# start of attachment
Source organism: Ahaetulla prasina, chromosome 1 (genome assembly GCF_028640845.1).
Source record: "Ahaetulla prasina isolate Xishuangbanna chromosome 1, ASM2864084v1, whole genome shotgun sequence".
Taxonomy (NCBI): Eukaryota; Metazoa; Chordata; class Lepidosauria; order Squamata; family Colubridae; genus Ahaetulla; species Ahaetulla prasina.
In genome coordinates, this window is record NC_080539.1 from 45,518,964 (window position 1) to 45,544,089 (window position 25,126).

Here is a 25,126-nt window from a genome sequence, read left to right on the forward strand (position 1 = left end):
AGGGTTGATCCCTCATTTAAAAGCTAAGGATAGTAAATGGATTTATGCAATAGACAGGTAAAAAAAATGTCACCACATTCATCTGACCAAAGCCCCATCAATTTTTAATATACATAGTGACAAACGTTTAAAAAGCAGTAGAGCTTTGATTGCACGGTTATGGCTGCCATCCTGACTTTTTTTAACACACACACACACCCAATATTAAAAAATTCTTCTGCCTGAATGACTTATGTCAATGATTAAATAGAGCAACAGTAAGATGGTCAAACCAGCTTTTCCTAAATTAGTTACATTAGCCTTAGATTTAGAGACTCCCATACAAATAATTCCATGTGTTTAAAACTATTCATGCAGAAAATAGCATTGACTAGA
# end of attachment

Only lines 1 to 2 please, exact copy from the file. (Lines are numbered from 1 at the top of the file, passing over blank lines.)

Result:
Source organism: Ahaetulla prasina, chromosome 1 (genome assembly GCF_028640845.1).
Source record: "Ahaetulla prasina isolate Xishuangbanna chromosome 1, ASM2864084v1, whole genome shotgun sequence".